Travels with Charlize, in search of living alone

Dr. David Gross
Dr. David Gross

Part 37: A much different kind of journey

Four weeks ago Charlize and I embarked on a new, a different kind of trip. This trip requires new and different skills. Both of us need to learn to be patient and to find ways to control the way we handle day-to-day emotions and frustrations.

Over three years earlier, the arthritis in my left ankle started to limit my physical activity and ability to get around pain free. Rosalie and I investigated what could be done. The options, after consulting experts, were to either replace the ankle joint with a prosthetic or fuse the joint. The advice from the surgeon was to continue to use the ankle brace I had been using for over a year at that point and a cane. We were told that when the pain became unbearable I would know it was time to do something.
About a year later, we started thinking surgery was a reasonable option. Then Rosalie was diagnosed with stage four-lung cancer and everything else was put on hold.

After she passed, exactly to the day, one year after the diagnosis, I was incapable of making almost any kind of decision regarding my own health.

Six months or so later l I was no longer able to walk Charlize for more than four or five blocks without intense pain. After our morning walk I had to ice the ankle and rest it for more than an hour to be able to take her for another walk. She was good about it though, somehow sensing about how long I could manage, turning back toward home after a couple of blocks. She even took care of her business early in the process so as not to prolong my discomfort.

So back to the surgeon and re-evaluation of the ankle. New radiographs and a CT scan showed significant progression with loss of almost all cartilage and bone loss of the distal end of the tibia, the long bone of the leg that forms the first portion of the ankle joint. After more research and discussion with the surgeon we decided the best option was to fuse the joint and not rely on a mechanical device that doesn’t have the same level of success, as do the artificial knee and hip joints.

Four weeks ago almost three hours of surgery was completed to the satisfaction of the surgeon. After two nights in the hospital I was home with a cast and facing twelve weeks of recovery with no weight bearing on my left leg. So this is the new journey Charlize and I share. We are coping and I will share with you the new challenges, the new friends, new helpers and new strengths we discover on this continuing journey through life.

10 Replies to “Travels with Charlize, in search of living alone”

  1. Sending positive, healing vibes your way. Sounds as if Charlize is a very loving companion. Keep writing please.

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  2. I really enjoy reading about Charlize and your journey. I am so sorry to hear of this latest “turn in the road” but I am sure it will be so much better once you have strength and use of your ankle. Enjoy and allow the help of your friends, after all that is what friends are for. Wishing you a speedy recovery AND please give Charlize a big hug and rub from me!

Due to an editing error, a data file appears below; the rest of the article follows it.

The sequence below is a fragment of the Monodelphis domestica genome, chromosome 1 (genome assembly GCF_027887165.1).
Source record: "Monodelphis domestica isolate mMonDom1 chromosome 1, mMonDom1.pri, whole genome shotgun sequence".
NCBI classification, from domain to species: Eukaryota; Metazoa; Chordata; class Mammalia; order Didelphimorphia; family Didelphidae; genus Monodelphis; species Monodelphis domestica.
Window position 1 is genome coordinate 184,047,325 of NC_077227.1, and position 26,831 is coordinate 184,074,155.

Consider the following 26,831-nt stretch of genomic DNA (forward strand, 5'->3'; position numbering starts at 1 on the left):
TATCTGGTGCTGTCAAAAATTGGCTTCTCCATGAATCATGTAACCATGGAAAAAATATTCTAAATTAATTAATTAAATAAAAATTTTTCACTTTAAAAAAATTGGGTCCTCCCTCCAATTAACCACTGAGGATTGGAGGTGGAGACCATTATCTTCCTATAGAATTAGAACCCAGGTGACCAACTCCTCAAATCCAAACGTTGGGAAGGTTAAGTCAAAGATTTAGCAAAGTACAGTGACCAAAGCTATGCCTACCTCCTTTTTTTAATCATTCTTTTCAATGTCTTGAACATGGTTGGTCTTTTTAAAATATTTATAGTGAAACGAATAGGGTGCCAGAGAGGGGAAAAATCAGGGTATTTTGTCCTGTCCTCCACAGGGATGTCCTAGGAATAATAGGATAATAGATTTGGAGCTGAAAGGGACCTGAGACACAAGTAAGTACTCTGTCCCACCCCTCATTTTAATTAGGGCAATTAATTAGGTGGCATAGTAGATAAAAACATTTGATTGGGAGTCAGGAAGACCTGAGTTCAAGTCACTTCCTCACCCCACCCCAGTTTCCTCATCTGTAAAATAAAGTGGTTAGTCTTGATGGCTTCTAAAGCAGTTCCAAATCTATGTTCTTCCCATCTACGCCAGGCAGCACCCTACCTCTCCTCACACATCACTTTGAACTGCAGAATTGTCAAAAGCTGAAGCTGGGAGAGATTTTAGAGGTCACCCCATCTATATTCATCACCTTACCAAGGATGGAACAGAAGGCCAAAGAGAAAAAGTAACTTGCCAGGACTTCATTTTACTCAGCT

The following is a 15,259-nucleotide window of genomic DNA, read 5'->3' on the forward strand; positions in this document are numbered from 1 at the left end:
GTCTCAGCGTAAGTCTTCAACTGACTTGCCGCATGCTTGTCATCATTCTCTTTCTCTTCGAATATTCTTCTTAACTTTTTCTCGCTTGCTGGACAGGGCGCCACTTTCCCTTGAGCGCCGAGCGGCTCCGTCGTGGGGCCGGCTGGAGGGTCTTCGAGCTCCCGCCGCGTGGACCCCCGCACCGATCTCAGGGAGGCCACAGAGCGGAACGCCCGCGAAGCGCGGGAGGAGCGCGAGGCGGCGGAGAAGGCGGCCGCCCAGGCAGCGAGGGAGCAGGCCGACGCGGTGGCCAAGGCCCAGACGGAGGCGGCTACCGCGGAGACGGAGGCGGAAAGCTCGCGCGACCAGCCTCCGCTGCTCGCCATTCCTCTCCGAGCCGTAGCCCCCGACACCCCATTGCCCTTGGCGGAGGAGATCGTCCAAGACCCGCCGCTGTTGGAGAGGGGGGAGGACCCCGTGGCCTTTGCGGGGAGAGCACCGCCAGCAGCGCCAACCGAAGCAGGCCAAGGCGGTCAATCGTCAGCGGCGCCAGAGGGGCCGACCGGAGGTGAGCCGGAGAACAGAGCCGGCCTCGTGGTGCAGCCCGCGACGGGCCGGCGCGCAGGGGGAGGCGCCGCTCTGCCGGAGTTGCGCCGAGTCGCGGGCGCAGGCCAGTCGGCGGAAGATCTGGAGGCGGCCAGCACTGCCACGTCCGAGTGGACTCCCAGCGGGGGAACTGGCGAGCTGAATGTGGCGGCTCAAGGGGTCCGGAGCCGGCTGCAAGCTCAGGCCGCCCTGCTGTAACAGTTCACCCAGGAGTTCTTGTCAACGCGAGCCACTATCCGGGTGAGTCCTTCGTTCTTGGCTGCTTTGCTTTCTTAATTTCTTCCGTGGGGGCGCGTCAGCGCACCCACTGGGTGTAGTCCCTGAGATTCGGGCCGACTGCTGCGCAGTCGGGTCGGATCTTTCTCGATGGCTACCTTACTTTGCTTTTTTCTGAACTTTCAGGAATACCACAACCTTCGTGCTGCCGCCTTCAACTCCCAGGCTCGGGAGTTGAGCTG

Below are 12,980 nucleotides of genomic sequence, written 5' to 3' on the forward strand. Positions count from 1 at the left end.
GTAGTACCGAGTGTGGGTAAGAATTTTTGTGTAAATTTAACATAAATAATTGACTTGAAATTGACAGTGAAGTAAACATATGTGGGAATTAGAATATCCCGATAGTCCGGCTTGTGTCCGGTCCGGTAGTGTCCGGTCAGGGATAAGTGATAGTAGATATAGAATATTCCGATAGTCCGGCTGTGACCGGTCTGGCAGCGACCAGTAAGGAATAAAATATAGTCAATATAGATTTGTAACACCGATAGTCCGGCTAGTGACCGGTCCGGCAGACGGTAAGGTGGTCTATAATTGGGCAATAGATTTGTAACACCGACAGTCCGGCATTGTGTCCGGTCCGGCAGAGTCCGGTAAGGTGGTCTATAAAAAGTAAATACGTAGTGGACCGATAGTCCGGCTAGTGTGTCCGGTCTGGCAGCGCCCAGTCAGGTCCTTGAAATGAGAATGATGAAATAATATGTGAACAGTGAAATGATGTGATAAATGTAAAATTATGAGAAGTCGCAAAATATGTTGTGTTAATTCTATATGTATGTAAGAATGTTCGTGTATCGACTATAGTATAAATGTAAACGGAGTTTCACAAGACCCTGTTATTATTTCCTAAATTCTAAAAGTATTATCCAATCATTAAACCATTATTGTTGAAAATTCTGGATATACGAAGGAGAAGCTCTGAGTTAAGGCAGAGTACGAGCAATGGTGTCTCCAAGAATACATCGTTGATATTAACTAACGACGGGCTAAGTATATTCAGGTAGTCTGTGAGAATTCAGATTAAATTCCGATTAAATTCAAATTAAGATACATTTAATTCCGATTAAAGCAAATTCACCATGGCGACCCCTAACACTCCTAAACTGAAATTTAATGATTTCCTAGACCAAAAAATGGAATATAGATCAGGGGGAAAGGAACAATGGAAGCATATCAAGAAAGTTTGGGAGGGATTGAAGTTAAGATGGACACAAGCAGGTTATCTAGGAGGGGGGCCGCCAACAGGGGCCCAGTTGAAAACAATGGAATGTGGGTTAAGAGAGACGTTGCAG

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  3. Glad you had such a great trip before your surgery. I too, am facing surgery,but in my
    knee. Have tried the 3 injections of jell, no improvement. Then 6 weeks of physical
    therapy really helped. I’ m sure you will be having therapy for many weeks and you’ll
    be just like new!! If you are a reader, there are so many books out there. Try James
    Michener’s, JOURNEY. It’s about the men in the Alaska gold rush.
    May

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  4. I hope you are feeling better. I would guess it is a day by day measure of improvement.
    I join Dotty Anderson with the request to keep writing!
    Ingrid

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  5. Twelve week, woah that’s a long time. Since we’ve gotten to know you in print, what help would feel good to you? Do you need dog walkers for Charilze? Let us readers know and I’d be glad to organize help.

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  6. Thanks to all the folks who follow my wanderings, physical and mental. Charlize and I are both doing very well. I have great help and will write about those folks soon.

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  7. May; thanks for the kind words. Both of my sons and I have had arthroscopic knee surgery, hope that’s all you need. I keep apologizing to them for the bad knees they inherited. I find riding a stationary bike really helps my knees, anxious to be able to start doing that again. I read Michener’s Journey, some time ago, but will get someone to look in my library for it. I’ve got a lot of books downstairs but can’t manage the stairs to get to them on my own. I am finding on re-reading that I discover more about the craft of writing missed on first reading. It’s an interesting experience and helpful for the writing I’m doing now.

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  8. good luck with that i regularly take my goldens over to st edwards for about a 2 mile hike im sure it wouldnt be too much trouble to take another dog if you need somebody to walk your dog i would be glad to do it thanks and good luck with your recovery

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